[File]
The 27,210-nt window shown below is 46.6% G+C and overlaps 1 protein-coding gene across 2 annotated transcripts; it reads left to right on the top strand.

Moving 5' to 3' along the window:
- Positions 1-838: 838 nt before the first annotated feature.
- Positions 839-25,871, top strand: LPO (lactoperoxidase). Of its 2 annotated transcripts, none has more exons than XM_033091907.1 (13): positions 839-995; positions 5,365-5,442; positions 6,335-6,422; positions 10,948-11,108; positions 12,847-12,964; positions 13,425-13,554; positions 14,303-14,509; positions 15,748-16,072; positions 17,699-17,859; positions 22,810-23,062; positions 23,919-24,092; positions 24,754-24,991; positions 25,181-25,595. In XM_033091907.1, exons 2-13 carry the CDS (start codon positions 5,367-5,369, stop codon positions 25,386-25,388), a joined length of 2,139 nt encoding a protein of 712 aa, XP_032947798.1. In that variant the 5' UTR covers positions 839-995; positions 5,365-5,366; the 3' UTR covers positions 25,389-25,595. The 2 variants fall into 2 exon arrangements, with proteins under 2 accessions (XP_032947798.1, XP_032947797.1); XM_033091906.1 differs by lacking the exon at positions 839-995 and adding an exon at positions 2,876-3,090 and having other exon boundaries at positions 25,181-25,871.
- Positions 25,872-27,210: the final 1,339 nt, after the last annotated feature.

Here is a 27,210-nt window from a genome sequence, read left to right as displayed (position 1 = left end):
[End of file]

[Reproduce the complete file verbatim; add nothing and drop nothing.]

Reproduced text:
The 27,210-nt window shown below is 46.6% G+C and overlaps 1 protein-coding gene across 2 annotated transcripts; it reads left to right on the top strand.

Moving 5' to 3' along the window:
- Positions 1-838: 838 nt before the first annotated feature.
- Positions 839-25,871, top strand: LPO (lactoperoxidase). Of its 2 annotated transcripts, none has more exons than XM_033091907.1 (13): positions 839-995; positions 5,365-5,442; positions 6,335-6,422; positions 10,948-11,108; positions 12,847-12,964; positions 13,425-13,554; positions 14,303-14,509; positions 15,748-16,072; positions 17,699-17,859; positions 22,810-23,062; positions 23,919-24,092; positions 24,754-24,991; positions 25,181-25,595. In XM_033091907.1, exons 2-13 carry the CDS (start codon positions 5,367-5,369, stop codon positions 25,386-25,388), a joined length of 2,139 nt encoding a protein of 712 aa, XP_032947798.1. In that variant the 5' UTR covers positions 839-995; positions 5,365-5,366; the 3' UTR covers positions 25,389-25,595. The 2 variants fall into 2 exon arrangements, with proteins under 2 accessions (XP_032947798.1, XP_032947797.1); XM_033091906.1 differs by lacking the exon at positions 839-995 and adding an exon at positions 2,876-3,090 and having other exon boundaries at positions 25,181-25,871.
- Positions 25,872-27,210: the final 1,339 nt, after the last annotated feature.

Here is a 27,210-nt window from a genome sequence, read left to right as displayed (position 1 = left end):